"1916" might be short but man I love this one. I keep hitting repeat. It opens with Marshall pounding away on his drums then these melancholic horns join in.That's it for just over a minute. "Elastic Rock" is such a smooth and gorgeous track. The light drums, gentle horns, piano and bass. The guitar melodies from Chris Spedding are so tasteful. Great tune. "Striation" is led by bowed bass. "Taranaki" is another light and tasteful track. "Twisted Track" is again smooth with horns, while guitar is gently played with light drums and bass. Sax and trumpet play around each other 2 1/2 minutes in as the song starts to build. Nice. "Crude Blues (Part 1)" opens with Jenkins on the aboe with gentle guitar helping out. "Crude Blues (Part 2)" is a lively tune with a good beat. Love the horns before a minute. "1916-The Battle Of Boogaloo" reprises the horns from the opening track. I like it !

"Torrid Zone" is the longest track by far at around 8 1/2 minutes. A beat with drums, bass and guitar is joined by horns. Piano comes in then the song changes slightly after 2 minutes. Drums are more prominant as trumpet solos over top. Incredible sound here.The earlier soundscape is back 5 minutes in but with more atmosphere. Sax starts to solo over top. A fuller sound before 7 minutes.The last minute of the song is more like the beginning. "Stonescape" opens with piano and a horn melody. Some light drums come in. "Earth Mother" is the only track that all 6 members wrote together. Great sound to open as aboe comes in. It's building. Guitar, drums and bass dominate before 4 minutes to the end. Sax comes in late. "Speaking For Myself, Personally, In My Own Opinion, I Think..." is where Marshall does a drum solo, it makes me smile because he certainly did that enough with SOFT MACHINE as well. "Persephones Jive" is a great way to end it. So much going on here. Lots of interplay and intricate sounds. A collage of sounds really. Marshall impresses here too.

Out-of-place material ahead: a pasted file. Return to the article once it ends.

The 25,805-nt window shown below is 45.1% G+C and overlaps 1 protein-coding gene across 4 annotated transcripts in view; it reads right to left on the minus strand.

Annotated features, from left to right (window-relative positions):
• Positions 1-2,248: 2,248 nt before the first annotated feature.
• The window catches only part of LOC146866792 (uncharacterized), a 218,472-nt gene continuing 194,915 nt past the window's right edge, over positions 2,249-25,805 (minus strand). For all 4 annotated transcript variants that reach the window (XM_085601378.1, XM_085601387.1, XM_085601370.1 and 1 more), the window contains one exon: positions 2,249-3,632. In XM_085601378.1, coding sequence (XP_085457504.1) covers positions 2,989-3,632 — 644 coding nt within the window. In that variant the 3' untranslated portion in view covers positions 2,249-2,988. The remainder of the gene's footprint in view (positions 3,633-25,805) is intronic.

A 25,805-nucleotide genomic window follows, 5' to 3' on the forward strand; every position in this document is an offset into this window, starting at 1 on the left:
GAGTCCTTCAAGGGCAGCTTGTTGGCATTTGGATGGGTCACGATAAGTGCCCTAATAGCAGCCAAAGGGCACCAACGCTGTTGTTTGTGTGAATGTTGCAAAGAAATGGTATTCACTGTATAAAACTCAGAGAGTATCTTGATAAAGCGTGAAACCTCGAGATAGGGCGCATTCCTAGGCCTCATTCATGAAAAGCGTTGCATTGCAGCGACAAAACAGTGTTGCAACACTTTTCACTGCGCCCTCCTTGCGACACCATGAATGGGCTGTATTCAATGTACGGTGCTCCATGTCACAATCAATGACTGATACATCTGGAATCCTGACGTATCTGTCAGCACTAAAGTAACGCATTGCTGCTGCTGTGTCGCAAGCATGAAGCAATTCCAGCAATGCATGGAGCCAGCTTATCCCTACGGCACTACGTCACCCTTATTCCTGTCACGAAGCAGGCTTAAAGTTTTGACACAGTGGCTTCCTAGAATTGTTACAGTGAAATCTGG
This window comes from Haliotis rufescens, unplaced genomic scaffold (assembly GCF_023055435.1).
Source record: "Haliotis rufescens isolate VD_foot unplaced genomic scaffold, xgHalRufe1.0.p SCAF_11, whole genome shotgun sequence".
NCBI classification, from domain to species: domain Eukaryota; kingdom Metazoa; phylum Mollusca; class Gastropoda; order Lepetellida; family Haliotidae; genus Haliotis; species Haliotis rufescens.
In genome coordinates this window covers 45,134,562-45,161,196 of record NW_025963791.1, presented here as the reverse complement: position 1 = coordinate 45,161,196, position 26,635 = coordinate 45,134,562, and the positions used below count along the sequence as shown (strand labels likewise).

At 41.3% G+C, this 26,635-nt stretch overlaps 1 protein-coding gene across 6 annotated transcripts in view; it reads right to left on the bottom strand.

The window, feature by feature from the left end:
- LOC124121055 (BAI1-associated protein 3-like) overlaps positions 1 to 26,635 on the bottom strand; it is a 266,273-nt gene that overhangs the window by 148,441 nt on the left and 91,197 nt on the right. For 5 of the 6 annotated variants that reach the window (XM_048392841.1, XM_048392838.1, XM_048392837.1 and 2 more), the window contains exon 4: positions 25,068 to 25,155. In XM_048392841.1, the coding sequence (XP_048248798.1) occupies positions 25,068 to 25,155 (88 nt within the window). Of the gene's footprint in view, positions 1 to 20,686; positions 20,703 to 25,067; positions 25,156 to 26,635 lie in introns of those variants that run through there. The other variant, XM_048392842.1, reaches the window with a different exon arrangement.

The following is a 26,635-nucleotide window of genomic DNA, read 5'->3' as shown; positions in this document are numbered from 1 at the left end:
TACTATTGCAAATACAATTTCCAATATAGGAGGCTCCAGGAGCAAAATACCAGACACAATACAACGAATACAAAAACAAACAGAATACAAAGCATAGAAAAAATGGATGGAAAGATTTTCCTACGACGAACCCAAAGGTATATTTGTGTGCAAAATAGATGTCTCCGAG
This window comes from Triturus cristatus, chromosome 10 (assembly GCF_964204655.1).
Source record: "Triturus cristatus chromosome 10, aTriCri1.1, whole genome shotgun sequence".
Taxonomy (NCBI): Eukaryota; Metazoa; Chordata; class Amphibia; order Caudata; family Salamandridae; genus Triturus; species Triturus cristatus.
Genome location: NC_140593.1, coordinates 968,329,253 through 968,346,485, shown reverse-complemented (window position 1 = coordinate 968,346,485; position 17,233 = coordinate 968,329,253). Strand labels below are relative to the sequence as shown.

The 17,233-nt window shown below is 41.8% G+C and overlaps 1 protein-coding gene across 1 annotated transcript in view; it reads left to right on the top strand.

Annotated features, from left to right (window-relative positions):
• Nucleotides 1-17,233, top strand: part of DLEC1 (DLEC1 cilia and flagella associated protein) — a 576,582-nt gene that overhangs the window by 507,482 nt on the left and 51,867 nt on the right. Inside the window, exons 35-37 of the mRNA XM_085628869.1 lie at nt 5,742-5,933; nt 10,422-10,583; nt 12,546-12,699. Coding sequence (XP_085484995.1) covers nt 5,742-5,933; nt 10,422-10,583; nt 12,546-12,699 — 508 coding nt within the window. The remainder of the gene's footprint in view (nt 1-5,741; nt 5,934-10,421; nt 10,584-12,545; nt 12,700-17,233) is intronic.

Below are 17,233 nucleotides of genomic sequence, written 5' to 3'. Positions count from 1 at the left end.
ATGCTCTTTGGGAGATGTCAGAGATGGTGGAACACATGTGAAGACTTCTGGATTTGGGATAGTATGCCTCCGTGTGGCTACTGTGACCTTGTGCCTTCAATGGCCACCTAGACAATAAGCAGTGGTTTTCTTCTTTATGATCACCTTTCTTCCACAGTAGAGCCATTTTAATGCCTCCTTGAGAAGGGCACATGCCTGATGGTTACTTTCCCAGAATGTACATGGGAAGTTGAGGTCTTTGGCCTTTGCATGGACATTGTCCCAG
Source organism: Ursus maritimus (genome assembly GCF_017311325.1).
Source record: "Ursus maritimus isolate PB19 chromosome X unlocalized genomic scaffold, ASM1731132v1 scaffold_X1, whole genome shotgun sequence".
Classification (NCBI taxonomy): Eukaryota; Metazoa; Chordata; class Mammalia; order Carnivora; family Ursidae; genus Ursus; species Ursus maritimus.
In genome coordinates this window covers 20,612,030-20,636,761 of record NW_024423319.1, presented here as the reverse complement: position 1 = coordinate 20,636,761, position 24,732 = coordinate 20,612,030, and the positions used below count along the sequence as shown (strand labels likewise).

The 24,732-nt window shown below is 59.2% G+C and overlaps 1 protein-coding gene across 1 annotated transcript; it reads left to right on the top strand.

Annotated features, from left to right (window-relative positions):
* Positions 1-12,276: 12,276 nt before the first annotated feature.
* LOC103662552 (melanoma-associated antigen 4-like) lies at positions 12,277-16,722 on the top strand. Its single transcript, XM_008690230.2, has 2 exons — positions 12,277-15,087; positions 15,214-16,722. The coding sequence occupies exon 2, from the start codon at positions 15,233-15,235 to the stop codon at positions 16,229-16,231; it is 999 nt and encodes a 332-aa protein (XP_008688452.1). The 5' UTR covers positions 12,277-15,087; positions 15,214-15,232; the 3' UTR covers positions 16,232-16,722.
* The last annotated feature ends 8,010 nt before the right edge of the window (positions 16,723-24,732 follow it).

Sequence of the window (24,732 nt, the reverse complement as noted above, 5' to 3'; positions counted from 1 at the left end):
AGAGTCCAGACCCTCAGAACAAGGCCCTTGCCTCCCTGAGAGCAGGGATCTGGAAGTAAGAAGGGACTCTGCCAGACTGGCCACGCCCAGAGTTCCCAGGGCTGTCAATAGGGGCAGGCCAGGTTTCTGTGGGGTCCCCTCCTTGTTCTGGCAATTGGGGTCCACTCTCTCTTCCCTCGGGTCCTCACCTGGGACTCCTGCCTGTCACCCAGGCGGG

A solid 4 stars and a must for fans of British Progressive Jazz.

Review by apps79
SPECIAL COLLABORATOR Honorary Collaborator
3 stars NUCLEUS were formed in 1969 by trumpetist Ian Carr,one of the most respectful figures of the British jazz scene.They won the first prize at the famous Montreux Jazz Festival and in 1970 they released their debut ''Elastic rock''.Highly acclaimed by both prog and jazz reviewers,''Elastic rock'' is a smooth jazz piece of music led mainly by improvisations through sax,flutes and Ian Carr's trumpet.In this all instrumental album,the brass instruments are supported by the nice electric piano and the very distinctive and somewhat fuzzy guitars to result an album of mellow yet delicate jazz musicianship.Though closer to jazz than rock,NUCLEUS prooved that there is no need to be highly complex in order to create a relaxing and greatly-executed piece of jazz/rock music.
Review by loserboy